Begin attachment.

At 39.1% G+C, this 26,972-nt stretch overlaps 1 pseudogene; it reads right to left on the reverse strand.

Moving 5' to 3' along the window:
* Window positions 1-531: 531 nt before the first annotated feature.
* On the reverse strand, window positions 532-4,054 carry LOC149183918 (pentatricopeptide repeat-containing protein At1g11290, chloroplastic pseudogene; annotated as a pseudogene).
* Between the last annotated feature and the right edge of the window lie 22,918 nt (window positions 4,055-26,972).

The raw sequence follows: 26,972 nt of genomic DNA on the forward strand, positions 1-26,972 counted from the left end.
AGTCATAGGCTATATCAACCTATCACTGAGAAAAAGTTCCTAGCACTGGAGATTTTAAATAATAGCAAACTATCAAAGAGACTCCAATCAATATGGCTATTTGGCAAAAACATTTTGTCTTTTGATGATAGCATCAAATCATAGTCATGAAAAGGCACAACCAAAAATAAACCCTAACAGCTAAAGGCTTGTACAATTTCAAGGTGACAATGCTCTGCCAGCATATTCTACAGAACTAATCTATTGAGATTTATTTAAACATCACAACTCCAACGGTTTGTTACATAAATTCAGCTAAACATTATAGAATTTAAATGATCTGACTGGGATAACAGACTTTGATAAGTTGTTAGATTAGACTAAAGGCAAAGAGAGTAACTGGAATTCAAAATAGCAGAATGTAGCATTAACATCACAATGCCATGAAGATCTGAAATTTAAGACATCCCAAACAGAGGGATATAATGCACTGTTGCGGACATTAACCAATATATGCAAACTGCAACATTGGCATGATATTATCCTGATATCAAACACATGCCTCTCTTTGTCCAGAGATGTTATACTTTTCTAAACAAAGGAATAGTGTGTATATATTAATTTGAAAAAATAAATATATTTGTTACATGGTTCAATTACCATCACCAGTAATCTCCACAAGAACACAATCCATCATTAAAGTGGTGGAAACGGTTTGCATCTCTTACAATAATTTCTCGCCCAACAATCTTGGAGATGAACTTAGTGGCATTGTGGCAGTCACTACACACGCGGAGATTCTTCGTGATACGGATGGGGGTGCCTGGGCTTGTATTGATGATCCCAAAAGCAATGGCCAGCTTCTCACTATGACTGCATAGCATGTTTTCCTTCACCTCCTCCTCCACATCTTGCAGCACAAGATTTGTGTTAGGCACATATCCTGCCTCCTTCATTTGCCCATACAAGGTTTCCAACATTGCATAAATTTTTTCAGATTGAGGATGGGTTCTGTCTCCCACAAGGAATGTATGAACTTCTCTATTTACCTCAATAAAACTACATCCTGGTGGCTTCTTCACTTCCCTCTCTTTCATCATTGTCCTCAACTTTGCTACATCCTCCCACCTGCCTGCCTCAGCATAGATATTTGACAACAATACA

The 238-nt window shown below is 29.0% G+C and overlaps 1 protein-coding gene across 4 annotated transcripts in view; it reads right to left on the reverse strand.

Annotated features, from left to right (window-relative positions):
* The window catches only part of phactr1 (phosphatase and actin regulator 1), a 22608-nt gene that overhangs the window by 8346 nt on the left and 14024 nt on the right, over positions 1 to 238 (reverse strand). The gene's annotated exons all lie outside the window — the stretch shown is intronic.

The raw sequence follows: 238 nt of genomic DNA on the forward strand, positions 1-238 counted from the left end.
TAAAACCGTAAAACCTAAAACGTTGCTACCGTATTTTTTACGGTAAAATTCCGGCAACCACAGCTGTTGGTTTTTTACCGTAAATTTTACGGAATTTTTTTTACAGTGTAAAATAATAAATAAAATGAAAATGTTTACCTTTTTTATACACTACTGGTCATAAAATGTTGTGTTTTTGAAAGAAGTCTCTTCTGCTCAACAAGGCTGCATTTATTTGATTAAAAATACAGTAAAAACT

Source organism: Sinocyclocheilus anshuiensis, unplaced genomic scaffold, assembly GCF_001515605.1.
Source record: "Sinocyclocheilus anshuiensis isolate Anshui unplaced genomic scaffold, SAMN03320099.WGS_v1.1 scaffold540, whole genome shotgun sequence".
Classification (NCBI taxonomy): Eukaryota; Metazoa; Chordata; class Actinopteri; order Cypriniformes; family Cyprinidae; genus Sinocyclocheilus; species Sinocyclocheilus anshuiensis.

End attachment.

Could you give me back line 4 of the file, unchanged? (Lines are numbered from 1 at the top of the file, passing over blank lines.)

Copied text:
* On the reverse strand, window positions 532-4,054 carry LOC149183918 (pentatricopeptide repeat-containing protein At1g11290, chloroplastic pseudogene; annotated as a pseudogene).